Today's Liberal News
In Walter Isaacson’s new biography, Elon Musk, a mere page and a half is devoted to introducing Musk’s grandfather, a Canadian chiropractor named Joshua N. Haldeman. Isaacson describes him as a source of Musk’s great affection for danger—“a daredevil adventurer with strongly held opinions” and “quirky conservative populist views” who did rope tricks at rodeos and rode freight trains like a hobo.
The move comes amid intense political pressure from Democratic mayors and governors struggling to care for an increased number of migrants.
This is an edition of The Atlantic Daily, a newsletter that guides you through the biggest stories of the day, helps you discover new ideas, and recommends the best in culture. Sign up for it here.This month has been a messy one for the Biden family. Last week, Hunter Biden, the president’s son, was indicted on three charges of gun-related crimes, including lying about drug use while purchasing a firearm and illegally possessing a weapon (he reportedly plans to plead not guilty).
Welcome to Up for Debate. Each week, Conor Friedersdorf rounds up timely conversations and solicits reader responses to one thought-provoking question. Later, he publishes some thoughtful replies. Sign up for the newsletter here.Last week, I asked readers, “Do you trust America’s institutions more than, less than, or as much as you did a decade ago? Why?”Replies have been edited for length and clarity.
The Jeep Wrangler was built to drive out past where the power lines end. Watch any ad for the car, and you’ll surely see it surmounting boulders and conquering muck in places far from the beaten freeway. Electric-vehicle chargers may be scarce in the wilderness, but even a military-derived four-by-four must keep with the times. To the delight of Earth-loving off-roaders, Jeep has announced that the first all-electric Wrangler is in the works.
Yesterday was not a good day for House Republicans or for their struggling leader, Speaker Kevin McCarthy. In the morning, McCarthy was forced to scrap a procedural vote on a GOP proposal to avert a government shutdown that will commence at the end of this month if Congress doesn’t act. In the afternoon, a handful of conservatives tanked McCarthy’s bid to advance legislation funding the Pentagon.
“I’m Not a Criminal… Enbridge Is”: Charges Tossed Against Winona LaDuke & Others for Pipeline Action
A Minnesota judge has dismissed criminal charges against three Indigenous water protectors who were arrested for protesting oil extraction on treaty-ceded Anishinaabe land. Winona LaDuke, Tania Aubid and Dawn Goodwin were arrested in January 2021 after police saw video shared on social media of the three women singing, dancing and praying near construction crews for Canadian energy company Enbridge’s Line 3 tar sands oil pipeline.
Australian Senator Peter Whish-Wilson Calls on U.S. to End the “Totalitarian” Prosecution of Julian Assange
A delegation of Australian lawmakers has arrived in Washington, D.C., to urge the Biden administration to halt its prosecution of WikiLeaks founder and Australian citizen Julian Assange. More than 60 members of Australia’s Parliament from across the political spectrum have called for Assange’s release.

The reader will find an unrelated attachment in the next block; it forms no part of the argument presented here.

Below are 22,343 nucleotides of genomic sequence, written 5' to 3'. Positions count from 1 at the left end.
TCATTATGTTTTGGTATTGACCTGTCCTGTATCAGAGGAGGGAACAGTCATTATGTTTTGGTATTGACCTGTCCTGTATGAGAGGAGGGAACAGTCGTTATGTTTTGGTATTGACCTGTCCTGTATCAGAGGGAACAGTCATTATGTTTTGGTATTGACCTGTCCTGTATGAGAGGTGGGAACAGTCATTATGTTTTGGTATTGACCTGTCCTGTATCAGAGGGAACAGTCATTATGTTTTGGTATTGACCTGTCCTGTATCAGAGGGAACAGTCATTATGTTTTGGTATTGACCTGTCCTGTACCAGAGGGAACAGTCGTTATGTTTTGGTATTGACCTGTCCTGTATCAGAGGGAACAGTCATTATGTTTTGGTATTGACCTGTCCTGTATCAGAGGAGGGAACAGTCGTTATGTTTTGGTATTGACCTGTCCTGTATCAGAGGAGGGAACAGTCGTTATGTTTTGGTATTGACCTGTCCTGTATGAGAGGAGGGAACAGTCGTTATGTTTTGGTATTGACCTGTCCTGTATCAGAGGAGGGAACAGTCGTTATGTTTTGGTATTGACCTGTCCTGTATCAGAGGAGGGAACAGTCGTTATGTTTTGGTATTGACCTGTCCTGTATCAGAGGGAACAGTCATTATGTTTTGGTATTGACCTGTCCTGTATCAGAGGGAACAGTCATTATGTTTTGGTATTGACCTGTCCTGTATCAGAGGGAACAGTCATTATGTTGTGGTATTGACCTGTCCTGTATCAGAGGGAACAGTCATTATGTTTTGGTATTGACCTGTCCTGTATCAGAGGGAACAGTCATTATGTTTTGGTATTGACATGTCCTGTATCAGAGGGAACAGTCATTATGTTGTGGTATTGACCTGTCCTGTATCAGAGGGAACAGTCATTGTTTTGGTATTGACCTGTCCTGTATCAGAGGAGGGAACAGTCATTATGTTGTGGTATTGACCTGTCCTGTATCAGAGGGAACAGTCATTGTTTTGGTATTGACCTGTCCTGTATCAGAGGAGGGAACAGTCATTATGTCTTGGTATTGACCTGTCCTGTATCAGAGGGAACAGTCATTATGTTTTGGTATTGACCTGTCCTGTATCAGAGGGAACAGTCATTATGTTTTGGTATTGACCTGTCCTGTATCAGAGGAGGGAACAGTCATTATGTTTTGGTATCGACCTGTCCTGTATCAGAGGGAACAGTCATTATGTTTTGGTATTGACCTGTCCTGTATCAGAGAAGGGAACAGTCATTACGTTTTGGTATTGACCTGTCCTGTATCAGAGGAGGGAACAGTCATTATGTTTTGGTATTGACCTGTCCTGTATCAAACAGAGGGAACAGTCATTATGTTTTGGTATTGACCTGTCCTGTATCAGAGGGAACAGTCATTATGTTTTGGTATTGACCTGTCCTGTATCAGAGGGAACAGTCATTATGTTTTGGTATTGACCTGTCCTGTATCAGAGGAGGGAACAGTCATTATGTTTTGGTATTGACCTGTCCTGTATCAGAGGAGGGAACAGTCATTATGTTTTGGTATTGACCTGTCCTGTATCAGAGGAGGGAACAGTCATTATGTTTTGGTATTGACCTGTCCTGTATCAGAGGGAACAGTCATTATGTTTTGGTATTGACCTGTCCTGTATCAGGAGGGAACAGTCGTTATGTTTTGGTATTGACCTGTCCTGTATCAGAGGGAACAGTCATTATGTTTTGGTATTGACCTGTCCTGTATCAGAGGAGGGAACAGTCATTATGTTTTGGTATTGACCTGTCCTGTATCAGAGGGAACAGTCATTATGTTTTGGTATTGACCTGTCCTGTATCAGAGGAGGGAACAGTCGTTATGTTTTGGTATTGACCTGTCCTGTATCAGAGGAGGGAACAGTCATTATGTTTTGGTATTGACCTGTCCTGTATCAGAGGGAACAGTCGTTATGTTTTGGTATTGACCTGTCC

At the United Nations General Assembly this week, multiple world leaders voiced support for the imprisoned founder of WikiLeaks, Julian Assange, including Brazilian President Luiz Inácio Lula da Silva and Colombian President Gustavo Petro. We air an excerpt of Democracy Now!’s exclusive interview with Petro, who calls Assange’s continued incarceration “the greatest mockery of freedom of press … brought to bear by the country that built the concept.
Assassination of Sikh Leader in Canada Highlights Modi’s Embrace of Authoritarianism in India & Abroad
We speak to Arjun Sethi, a Sikh community activist, civil rights lawyer and professor at Georgetown Law, about Canadian Prime Minister Justin Trudeau’s public accusations that the Indian government arranged the assassination of a prominent Sikh leader and Canadian citizen outside a Sikh temple in British Columbia in June. India has denied the allegations.
The president leaned into his achievements at a Labor Day event in Philadelphia, but a new poll reflects widespread disapproval.
Democrats in the Pennsylvania House will keep their one-vote majority after winning a Pittsburgh area seat in a special election.
This is an edition of The Atlantic Daily, a newsletter that guides you through the biggest stories of the day, helps you discover new ideas, and recommends the best in culture. Sign up for it here.The United Auto Workers strike has sparked fears of major economic turmoil, but the experts I spoke with think a recession is unlikely. Still, even if the economic effects of the strike aren’t felt nationwide, they are very real for workers, their families, and their communities.
Not long after the Writers Guild of America’s strike started in May, Eugene Ramos began trying to walk the picket lines at least twice a week every week. On such occasions, he dons his sunglasses and baseball cap—equipment for “war,” he calls it—to combat the Los Angeles sunshine, heads to a studio’s entrance, and scribbles his name on a sign-in sheet before joining the rally.
In the summer of 1999, when I was 16 years old, I remember walking to a train station in West London from a babysitting job when a 40-something man in a Range Rover pulled up, told me he was on television, and then announced to his young son (also in the car) that I was “Daddy’s new girlfriend.